For some heart attack survivors, psychological stress may be a better predictor of a future heart attack or death from heart disease than physical stress, according to researchers presenting at the American College of Cardiology’s Annual Scientific Session Together with World Congress of Cardiology.

heart attack stressImage Credits: zentradyi3ell /

Their study, which included more than 300 individuals who had suffered a heart attack, people with myocardial ischemia induced by psychological stress were twice as likely to experience a repeat heart attack than people with ischemia that had not been induced by mental stress.

The study, which lead investigator Viola Vaccarino says is the first study of its kind to assess comparatively young survivors of heart attack, suggests that factoring in mental stress may help clinicians improve their assessment of risk for repeat heart attack or cardiovascular death among heart attack survivors.

About myocardial ischemia and stress tests

Myocardial ischemia occurs when a reduced blood flow to the heart stops the heart muscle from receiving enough oxygen.

Conventional stress tests to check blood flow and the risk for heart problems involve exercising on a treadmill or taking a medication that induces a similarly fast heart rate to that seen during exercise.

In the current study, researchers from Emory University set out to explore whether myocardial ischemia caused by psychological stress was associated with repeat heart attack or death among people who had survived a heart attack and how testing for this type of stress compares with traditional, physical stress testing.

Of 306 participants (aged between 22 and 61 years, mean age 50), those who had experienced a heart attack in the previous eight months, those whose myocardial ischemia was caused by psychological stress were at a twice the risk of repeat heart attack or cardiovascular death, compared with those who had ischemia without psychological stress.

“In our study, myocardial ischemia provoked by mental stress was a better risk indicator than what we were able to see with conventional stress testing,” says Vaccarino.

“These data point to the important effect that psychological stress can have on the heart and on the prognosis of patients with heart disease. It gives us tangible proof of how psychological stress, which is not specifically addressed in current clinical guidelines, can actually affect outcomes.”

What did the study involve?

Two types of stress testing were performed. For mental stress testing, participants underwent myocardial perfusion imaging after giving a speech to an intimidating audience. For physical stress testing, participants underwent the conventional testing that involves exercise or medication.

Overall, 16% of participants had experienced  myocardial ischemia triggered by psychological stress, while 35% had suffered ischemia without mental stress. This suggests that conventional myocardial ischemia brought on by exercise or medication occurs more frequently than mental stress ischemia.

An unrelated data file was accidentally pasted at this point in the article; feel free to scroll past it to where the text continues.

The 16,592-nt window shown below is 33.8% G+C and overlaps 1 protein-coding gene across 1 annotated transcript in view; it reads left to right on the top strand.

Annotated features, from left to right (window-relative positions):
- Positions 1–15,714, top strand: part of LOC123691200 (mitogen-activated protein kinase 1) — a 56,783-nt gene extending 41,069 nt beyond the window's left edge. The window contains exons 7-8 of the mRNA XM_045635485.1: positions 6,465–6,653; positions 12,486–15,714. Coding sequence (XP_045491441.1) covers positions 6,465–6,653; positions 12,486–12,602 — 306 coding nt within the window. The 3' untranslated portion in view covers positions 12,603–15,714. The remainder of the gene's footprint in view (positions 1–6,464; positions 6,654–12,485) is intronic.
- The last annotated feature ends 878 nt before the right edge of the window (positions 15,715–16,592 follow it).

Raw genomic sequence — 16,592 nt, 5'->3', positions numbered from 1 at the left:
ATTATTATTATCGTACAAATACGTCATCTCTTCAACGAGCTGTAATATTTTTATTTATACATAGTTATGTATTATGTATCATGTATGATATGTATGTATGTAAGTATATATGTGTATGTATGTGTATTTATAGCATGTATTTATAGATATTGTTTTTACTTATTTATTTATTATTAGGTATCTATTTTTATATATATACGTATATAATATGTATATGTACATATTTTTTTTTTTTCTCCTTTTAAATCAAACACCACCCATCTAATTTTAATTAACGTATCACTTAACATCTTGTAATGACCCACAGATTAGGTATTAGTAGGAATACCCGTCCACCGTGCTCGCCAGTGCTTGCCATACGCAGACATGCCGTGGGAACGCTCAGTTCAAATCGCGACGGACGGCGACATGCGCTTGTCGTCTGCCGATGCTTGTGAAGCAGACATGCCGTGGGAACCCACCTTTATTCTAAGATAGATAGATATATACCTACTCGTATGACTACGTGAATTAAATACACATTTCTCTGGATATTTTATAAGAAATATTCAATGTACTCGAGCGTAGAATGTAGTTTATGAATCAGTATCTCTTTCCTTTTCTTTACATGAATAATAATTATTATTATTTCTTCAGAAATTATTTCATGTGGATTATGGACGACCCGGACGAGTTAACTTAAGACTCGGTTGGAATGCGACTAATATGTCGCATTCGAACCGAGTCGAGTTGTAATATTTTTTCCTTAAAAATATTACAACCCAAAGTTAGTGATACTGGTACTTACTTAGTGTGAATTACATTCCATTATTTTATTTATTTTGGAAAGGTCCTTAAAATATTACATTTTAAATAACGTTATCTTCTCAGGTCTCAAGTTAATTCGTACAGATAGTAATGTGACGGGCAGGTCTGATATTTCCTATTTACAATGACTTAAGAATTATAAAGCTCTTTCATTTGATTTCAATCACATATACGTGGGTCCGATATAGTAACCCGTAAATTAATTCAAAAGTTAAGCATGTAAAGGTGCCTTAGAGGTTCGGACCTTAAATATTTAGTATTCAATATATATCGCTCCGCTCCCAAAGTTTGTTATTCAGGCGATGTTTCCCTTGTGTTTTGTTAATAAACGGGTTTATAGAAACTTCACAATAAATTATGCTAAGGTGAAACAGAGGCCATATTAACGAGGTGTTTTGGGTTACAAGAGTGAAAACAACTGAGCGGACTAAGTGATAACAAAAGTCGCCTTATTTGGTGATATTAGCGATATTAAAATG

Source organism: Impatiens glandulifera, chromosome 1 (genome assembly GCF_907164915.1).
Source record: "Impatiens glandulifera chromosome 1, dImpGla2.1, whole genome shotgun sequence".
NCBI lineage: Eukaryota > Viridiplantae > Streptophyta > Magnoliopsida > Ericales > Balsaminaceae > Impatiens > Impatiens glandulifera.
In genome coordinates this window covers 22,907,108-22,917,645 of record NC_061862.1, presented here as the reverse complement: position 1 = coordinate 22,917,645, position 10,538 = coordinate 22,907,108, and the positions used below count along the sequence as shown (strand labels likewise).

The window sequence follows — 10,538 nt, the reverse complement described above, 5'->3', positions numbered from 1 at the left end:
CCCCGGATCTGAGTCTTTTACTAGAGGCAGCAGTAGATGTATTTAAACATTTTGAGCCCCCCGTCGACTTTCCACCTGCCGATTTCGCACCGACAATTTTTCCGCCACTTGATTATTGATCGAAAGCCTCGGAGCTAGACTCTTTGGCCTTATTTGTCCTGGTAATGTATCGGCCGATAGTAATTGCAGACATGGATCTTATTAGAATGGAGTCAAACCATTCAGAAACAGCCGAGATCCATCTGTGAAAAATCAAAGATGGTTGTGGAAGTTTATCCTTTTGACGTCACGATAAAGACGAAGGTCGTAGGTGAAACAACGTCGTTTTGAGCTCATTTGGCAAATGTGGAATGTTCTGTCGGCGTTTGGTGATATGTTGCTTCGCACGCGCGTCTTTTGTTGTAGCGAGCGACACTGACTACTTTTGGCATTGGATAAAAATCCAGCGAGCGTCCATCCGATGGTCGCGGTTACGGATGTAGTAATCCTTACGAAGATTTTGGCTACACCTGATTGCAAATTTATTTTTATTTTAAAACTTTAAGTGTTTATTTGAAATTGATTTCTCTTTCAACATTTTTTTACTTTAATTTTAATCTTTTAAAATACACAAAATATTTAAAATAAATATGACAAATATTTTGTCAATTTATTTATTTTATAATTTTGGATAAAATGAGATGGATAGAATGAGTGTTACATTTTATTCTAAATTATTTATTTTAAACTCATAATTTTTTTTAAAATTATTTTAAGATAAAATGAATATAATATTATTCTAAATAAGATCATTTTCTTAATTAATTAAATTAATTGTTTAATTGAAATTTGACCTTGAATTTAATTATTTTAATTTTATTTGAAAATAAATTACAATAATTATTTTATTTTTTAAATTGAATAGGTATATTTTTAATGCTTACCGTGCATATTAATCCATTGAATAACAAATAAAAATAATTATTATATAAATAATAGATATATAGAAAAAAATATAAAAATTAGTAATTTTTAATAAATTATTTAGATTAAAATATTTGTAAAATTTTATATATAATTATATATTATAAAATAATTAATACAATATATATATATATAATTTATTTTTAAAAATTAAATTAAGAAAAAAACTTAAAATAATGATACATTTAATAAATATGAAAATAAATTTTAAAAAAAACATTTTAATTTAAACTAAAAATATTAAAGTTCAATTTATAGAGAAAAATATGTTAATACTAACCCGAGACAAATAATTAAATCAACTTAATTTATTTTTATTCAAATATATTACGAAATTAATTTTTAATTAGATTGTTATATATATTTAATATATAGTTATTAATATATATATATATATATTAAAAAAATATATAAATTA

How many people had a heart attack or died?

Over a median three-year follow-up for the primary outcome of either repeat myocardial ischemia or cardiovascular death, 10% (28) of participants experienced a repeat heart attack and two died as a result of heart problems.

Among patients with myocardial ischemia triggered by psychological stress, the incidence of a repeat heart attack or cardiovascular death was double that among those without ischemia caused by mental stress, at 20% versus 10%.

The association between mental stress and heart attack or death remained the same after clinical risk factors and depression symptoms had been adjusted for.

Conventional stress myocardial ischemia, on the other hand, was not significantly associated with repeat heart attack or death.  

“Patients who developed ischemia with mental stress had more than two times the risk of having a repeat heart attack or dying from heart disease compared with those who did not develop ischemia during mental stress,” says Vaccarino. “What this means is that the propensity to have a reduction in blood flow to the heart during acute psychological stress poses substantial future risk to these patients.”

If this restricted blood flow to the heart occurred in a real-life setting, it could cause dangerous arrythmia or a heart attack, she adds.

Mechanism of risk differs between mental- and physical-stress ischemia

Vaccarino says that, interestingly, the team also found that ischemia related to mental stress and ischemia related to physical stress were not associated with one another, indicating different pathological mechanisms.

“This points to the fact that stress provoked by emotions has a distinct mechanism of risk for heart disease and its complications compared with physical stress,” she says

Since the sample size was small, Vaccarino and colleagues could not tell whether the risk for adverse outcomes differed between subgroups – by race, gender or previous experience of trauma, for example.

They now intend to conduct a study involving a larger population over a longer follow-up period to investigate whether certain individuals with mental stress-induced ischemia are at more risk of negative cardiovascular outcomes than others.  

Can stress trigger a second heart attack? Yes, new research suggests. EurekAlert! 2020. Available at:

Myocardial ischemia. Mayo Clinic 2019: Available at:

Source: | Medical News

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